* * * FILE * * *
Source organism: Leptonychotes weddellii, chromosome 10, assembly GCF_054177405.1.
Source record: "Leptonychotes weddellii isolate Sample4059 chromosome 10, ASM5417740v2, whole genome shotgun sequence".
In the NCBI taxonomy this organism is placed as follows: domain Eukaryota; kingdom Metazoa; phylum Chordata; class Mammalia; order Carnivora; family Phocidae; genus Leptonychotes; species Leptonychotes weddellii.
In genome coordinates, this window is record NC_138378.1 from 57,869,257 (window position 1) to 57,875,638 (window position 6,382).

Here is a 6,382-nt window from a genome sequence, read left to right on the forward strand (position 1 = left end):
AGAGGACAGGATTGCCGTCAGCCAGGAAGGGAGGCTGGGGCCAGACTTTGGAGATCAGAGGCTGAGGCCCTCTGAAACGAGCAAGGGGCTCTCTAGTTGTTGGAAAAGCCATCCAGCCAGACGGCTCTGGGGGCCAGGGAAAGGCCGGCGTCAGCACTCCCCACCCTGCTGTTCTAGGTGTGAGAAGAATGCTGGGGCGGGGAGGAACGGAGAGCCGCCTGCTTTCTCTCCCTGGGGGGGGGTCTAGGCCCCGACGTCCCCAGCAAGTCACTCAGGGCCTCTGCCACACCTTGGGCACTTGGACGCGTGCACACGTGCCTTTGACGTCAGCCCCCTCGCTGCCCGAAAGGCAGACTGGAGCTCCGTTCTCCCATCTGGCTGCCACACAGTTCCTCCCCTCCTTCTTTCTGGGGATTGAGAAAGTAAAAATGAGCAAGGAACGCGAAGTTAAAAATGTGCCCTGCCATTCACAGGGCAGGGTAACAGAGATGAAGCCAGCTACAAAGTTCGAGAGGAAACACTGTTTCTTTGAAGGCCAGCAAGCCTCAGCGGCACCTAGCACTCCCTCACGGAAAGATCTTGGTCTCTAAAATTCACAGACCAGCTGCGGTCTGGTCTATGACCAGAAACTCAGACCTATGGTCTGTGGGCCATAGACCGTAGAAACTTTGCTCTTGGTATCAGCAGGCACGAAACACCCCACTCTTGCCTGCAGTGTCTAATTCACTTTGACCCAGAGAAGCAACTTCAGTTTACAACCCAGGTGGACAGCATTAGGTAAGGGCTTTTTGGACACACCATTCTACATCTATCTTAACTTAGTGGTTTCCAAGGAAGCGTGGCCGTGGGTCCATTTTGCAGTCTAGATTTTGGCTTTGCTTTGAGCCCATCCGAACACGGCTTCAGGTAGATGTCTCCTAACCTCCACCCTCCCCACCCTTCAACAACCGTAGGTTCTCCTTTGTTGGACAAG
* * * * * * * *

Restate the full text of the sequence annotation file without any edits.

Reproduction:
Source organism: Leptonychotes weddellii, chromosome 10, assembly GCF_054177405.1.
Source record: "Leptonychotes weddellii isolate Sample4059 chromosome 10, ASM5417740v2, whole genome shotgun sequence".
In the NCBI taxonomy this organism is placed as follows: domain Eukaryota; kingdom Metazoa; phylum Chordata; class Mammalia; order Carnivora; family Phocidae; genus Leptonychotes; species Leptonychotes weddellii.
In genome coordinates, this window is record NC_138378.1 from 57,869,257 (window position 1) to 57,875,638 (window position 6,382).

Here is a 6,382-nt window from a genome sequence, read left to right on the forward strand (position 1 = left end):
AGAGGACAGGATTGCCGTCAGCCAGGAAGGGAGGCTGGGGCCAGACTTTGGAGATCAGAGGCTGAGGCCCTCTGAAACGAGCAAGGGGCTCTCTAGTTGTTGGAAAAGCCATCCAGCCAGACGGCTCTGGGGGCCAGGGAAAGGCCGGCGTCAGCACTCCCCACCCTGCTGTTCTAGGTGTGAGAAGAATGCTGGGGCGGGGAGGAACGGAGAGCCGCCTGCTTTCTCTCCCTGGGGGGGGGTCTAGGCCCCGACGTCCCCAGCAAGTCACTCAGGGCCTCTGCCACACCTTGGGCACTTGGACGCGTGCACACGTGCCTTTGACGTCAGCCCCCTCGCTGCCCGAAAGGCAGACTGGAGCTCCGTTCTCCCATCTGGCTGCCACACAGTTCCTCCCCTCCTTCTTTCTGGGGATTGAGAAAGTAAAAATGAGCAAGGAACGCGAAGTTAAAAATGTGCCCTGCCATTCACAGGGCAGGGTAACAGAGATGAAGCCAGCTACAAAGTTCGAGAGGAAACACTGTTTCTTTGAAGGCCAGCAAGCCTCAGCGGCACCTAGCACTCCCTCACGGAAAGATCTTGGTCTCTAAAATTCACAGACCAGCTGCGGTCTGGTCTATGACCAGAAACTCAGACCTATGGTCTGTGGGCCATAGACCGTAGAAACTTTGCTCTTGGTATCAGCAGGCACGAAACACCCCACTCTTGCCTGCAGTGTCTAATTCACTTTGACCCAGAGAAGCAACTTCAGTTTACAACCCAGGTGGACAGCATTAGGTAAGGGCTTTTTGGACACACCATTCTACATCTATCTTAACTTAGTGGTTTCCAAGGAAGCGTGGCCGTGGGTCCATTTTGCAGTCTAGATTTTGGCTTTGCTTTGAGCCCATCCGAACACGGCTTCAGGTAGATGTCTCCTAACCTCCACCCTCCCCACCCTTCAACAACCGTAGGTTCTCCTTTGTTGGACAAG